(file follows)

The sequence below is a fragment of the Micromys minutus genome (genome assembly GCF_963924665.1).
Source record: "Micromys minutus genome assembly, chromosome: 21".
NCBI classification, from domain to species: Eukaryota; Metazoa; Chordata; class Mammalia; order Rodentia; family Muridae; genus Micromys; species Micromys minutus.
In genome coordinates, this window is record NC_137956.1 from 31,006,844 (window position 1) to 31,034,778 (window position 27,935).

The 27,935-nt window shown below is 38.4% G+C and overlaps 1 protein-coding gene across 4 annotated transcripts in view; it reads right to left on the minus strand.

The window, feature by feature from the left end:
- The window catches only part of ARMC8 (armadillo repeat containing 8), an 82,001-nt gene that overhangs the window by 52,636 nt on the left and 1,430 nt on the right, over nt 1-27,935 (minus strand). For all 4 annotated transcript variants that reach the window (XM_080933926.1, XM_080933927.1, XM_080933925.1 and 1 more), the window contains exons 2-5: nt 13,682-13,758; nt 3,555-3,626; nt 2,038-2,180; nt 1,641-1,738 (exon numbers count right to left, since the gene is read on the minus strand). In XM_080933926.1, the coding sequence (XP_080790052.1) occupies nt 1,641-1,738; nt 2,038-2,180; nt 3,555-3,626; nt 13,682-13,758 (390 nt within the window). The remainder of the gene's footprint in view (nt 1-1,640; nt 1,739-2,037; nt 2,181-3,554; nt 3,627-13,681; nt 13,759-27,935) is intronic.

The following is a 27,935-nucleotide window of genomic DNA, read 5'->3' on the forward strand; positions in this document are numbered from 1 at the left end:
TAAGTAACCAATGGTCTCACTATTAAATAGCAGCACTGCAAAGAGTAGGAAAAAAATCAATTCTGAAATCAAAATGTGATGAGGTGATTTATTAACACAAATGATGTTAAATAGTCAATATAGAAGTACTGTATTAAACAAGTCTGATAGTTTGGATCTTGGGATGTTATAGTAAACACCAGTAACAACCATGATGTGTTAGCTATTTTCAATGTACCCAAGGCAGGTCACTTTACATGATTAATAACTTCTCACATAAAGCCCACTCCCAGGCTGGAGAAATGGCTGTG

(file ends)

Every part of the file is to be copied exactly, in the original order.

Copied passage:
The sequence below is a fragment of the Micromys minutus genome (genome assembly GCF_963924665.1).
Source record: "Micromys minutus genome assembly, chromosome: 21".
NCBI classification, from domain to species: Eukaryota; Metazoa; Chordata; class Mammalia; order Rodentia; family Muridae; genus Micromys; species Micromys minutus.
In genome coordinates, this window is record NC_137956.1 from 31,006,844 (window position 1) to 31,034,778 (window position 27,935).

The 27,935-nt window shown below is 38.4% G+C and overlaps 1 protein-coding gene across 4 annotated transcripts in view; it reads right to left on the minus strand.

The window, feature by feature from the left end:
- The window catches only part of ARMC8 (armadillo repeat containing 8), an 82,001-nt gene that overhangs the window by 52,636 nt on the left and 1,430 nt on the right, over nt 1-27,935 (minus strand). For all 4 annotated transcript variants that reach the window (XM_080933926.1, XM_080933927.1, XM_080933925.1 and 1 more), the window contains exons 2-5: nt 13,682-13,758; nt 3,555-3,626; nt 2,038-2,180; nt 1,641-1,738 (exon numbers count right to left, since the gene is read on the minus strand). In XM_080933926.1, the coding sequence (XP_080790052.1) occupies nt 1,641-1,738; nt 2,038-2,180; nt 3,555-3,626; nt 13,682-13,758 (390 nt within the window). The remainder of the gene's footprint in view (nt 1-1,640; nt 1,739-2,037; nt 2,181-3,554; nt 3,627-13,681; nt 13,759-27,935) is intronic.

The following is a 27,935-nucleotide window of genomic DNA, read 5'->3' on the forward strand; positions in this document are numbered from 1 at the left end:
TAAGTAACCAATGGTCTCACTATTAAATAGCAGCACTGCAAAGAGTAGGAAAAAAATCAATTCTGAAATCAAAATGTGATGAGGTGATTTATTAACACAAATGATGTTAAATAGTCAATATAGAAGTACTGTATTAAACAAGTCTGATAGTTTGGATCTTGGGATGTTATAGTAAACACCAGTAACAACCATGATGTGTTAGCTATTTTCAATGTACCCAAGGCAGGTCACTTTACATGATTAATAACTTCTCACATAAAGCCCACTCCCAGGCTGGAGAAATGGCTGTG